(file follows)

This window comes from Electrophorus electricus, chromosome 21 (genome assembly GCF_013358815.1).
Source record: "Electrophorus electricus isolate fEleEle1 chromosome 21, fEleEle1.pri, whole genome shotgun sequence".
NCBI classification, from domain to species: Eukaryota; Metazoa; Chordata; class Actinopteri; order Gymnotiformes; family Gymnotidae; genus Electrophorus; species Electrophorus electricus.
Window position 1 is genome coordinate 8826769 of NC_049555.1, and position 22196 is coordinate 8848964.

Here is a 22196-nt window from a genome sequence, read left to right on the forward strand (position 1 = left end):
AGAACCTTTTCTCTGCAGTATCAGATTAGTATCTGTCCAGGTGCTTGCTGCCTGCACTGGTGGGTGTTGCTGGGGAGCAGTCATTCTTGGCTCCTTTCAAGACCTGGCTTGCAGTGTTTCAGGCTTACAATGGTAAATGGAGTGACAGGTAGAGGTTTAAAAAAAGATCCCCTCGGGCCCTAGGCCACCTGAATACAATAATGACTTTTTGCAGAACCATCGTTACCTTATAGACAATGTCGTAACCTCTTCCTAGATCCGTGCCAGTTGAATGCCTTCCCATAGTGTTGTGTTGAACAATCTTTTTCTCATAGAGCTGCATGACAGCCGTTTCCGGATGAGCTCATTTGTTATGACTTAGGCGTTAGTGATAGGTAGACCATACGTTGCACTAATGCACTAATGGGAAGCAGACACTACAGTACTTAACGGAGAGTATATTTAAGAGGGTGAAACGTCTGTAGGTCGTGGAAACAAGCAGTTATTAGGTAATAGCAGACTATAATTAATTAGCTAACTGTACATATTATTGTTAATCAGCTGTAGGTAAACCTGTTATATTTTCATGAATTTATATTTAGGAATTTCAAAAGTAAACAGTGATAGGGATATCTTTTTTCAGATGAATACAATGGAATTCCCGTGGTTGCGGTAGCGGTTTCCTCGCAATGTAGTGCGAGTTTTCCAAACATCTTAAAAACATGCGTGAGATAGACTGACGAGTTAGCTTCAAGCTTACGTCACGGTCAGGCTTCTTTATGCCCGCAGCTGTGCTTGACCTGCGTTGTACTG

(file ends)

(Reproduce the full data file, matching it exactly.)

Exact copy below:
This window comes from Electrophorus electricus, chromosome 21 (genome assembly GCF_013358815.1).
Source record: "Electrophorus electricus isolate fEleEle1 chromosome 21, fEleEle1.pri, whole genome shotgun sequence".
NCBI classification, from domain to species: Eukaryota; Metazoa; Chordata; class Actinopteri; order Gymnotiformes; family Gymnotidae; genus Electrophorus; species Electrophorus electricus.
Window position 1 is genome coordinate 8826769 of NC_049555.1, and position 22196 is coordinate 8848964.

Here is a 22196-nt window from a genome sequence, read left to right on the forward strand (position 1 = left end):
AGAACCTTTTCTCTGCAGTATCAGATTAGTATCTGTCCAGGTGCTTGCTGCCTGCACTGGTGGGTGTTGCTGGGGAGCAGTCATTCTTGGCTCCTTTCAAGACCTGGCTTGCAGTGTTTCAGGCTTACAATGGTAAATGGAGTGACAGGTAGAGGTTTAAAAAAAGATCCCCTCGGGCCCTAGGCCACCTGAATACAATAATGACTTTTTGCAGAACCATCGTTACCTTATAGACAATGTCGTAACCTCTTCCTAGATCCGTGCCAGTTGAATGCCTTCCCATAGTGTTGTGTTGAACAATCTTTTTCTCATAGAGCTGCATGACAGCCGTTTCCGGATGAGCTCATTTGTTATGACTTAGGCGTTAGTGATAGGTAGACCATACGTTGCACTAATGCACTAATGGGAAGCAGACACTACAGTACTTAACGGAGAGTATATTTAAGAGGGTGAAACGTCTGTAGGTCGTGGAAACAAGCAGTTATTAGGTAATAGCAGACTATAATTAATTAGCTAACTGTACATATTATTGTTAATCAGCTGTAGGTAAACCTGTTATATTTTCATGAATTTATATTTAGGAATTTCAAAAGTAAACAGTGATAGGGATATCTTTTTTCAGATGAATACAATGGAATTCCCGTGGTTGCGGTAGCGGTTTCCTCGCAATGTAGTGCGAGTTTTCCAAACATCTTAAAAACATGCGTGAGATAGACTGACGAGTTAGCTTCAAGCTTACGTCACGGTCAGGCTTCTTTATGCCCGCAGCTGTGCTTGACCTGCGTTGTACTG